Family: Dipterocarpaceae (Sal family)
Genus: Shorea
Botanical name: Shorea robusta
Sanskrit: Sala, Agnivallabha, Ashvakarna, Ashvakarnika, Rala
Hindi: Sal, Salwa, Sakhu, Sakher
English: Sal Tree, Shala tree
Malayalam: Chenjalyam, Salavriksham, Salamaram, Mulapoomarut
Sal Tree is moderate to slow growing, and can attain heights of 30 to 35 m and a trunk diameter of up to 2-2.5 m. The leaves are 10–25 cm long and 5–15 cm broad. In wetter areas, it is evergreen; in drier areas, it is dry-season deciduous, shedding most of the leaves in between February to April, leafing out again in April and May.
Sal Tree is one of the most important sources of hardwood timber in India, with hard, coarse-grained wood that is light in colour when freshly cut, but becomes dark brown with exposure. The wood is resinous and durable, and is sought-after for construction, although not well suited to planning and polishing. The wood is specially suitable for constructing frames for doors and windows. The dry leaves of sal are a major source for the production of leaf plates and leaf bowls in northern and eastern India. The leaves are also used fresh to serve ready made paan (betelnut preparations) and small snacks such as boiled black grams, gol gappa, etc. The used leaves/plates are readily eaten by goats and cattle that roam the streets freely. The tree has therefore protected northern India from a flood of styrofoam and plastic plates that would have caused tremendous pollution. In South India, fresh plantain and banana leaves are used instead.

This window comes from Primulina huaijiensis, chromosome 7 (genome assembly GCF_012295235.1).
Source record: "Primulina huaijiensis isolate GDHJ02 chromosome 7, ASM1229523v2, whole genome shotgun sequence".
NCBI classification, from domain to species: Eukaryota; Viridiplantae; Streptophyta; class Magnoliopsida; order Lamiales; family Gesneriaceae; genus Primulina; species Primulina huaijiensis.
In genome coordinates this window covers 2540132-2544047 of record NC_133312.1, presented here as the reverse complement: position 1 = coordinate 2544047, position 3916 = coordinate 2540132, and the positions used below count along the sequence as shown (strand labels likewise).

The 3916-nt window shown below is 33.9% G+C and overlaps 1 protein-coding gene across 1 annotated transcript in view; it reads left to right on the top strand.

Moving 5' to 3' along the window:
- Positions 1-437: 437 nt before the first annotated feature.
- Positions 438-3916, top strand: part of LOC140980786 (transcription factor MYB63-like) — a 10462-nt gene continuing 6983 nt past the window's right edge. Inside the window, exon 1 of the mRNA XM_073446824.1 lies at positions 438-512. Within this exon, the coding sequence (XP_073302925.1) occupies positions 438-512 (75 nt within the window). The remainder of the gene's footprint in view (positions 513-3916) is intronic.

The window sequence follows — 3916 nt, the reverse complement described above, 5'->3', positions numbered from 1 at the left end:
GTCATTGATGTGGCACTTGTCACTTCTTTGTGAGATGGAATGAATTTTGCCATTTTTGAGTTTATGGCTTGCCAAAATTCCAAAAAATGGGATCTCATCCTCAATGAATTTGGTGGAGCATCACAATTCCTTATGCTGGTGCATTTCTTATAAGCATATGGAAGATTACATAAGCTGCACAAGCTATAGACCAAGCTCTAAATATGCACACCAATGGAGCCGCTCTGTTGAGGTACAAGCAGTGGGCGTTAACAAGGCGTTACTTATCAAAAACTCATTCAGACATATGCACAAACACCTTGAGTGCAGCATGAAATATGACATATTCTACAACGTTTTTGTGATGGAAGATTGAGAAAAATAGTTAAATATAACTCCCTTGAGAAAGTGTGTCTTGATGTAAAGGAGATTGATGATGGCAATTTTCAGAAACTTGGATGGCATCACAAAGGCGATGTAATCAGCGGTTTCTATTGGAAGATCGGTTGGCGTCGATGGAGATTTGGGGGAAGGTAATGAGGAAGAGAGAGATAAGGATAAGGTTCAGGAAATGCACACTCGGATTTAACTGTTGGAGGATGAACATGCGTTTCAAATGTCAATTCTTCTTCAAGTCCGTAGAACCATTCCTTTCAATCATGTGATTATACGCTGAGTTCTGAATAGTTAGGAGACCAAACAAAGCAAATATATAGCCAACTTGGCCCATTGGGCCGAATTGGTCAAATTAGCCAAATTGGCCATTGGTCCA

The bark, leaves, resin and fruits of Sal Tree is used for fever, jaundice, burns, headache, infection and nervine pain.
Sal Tree
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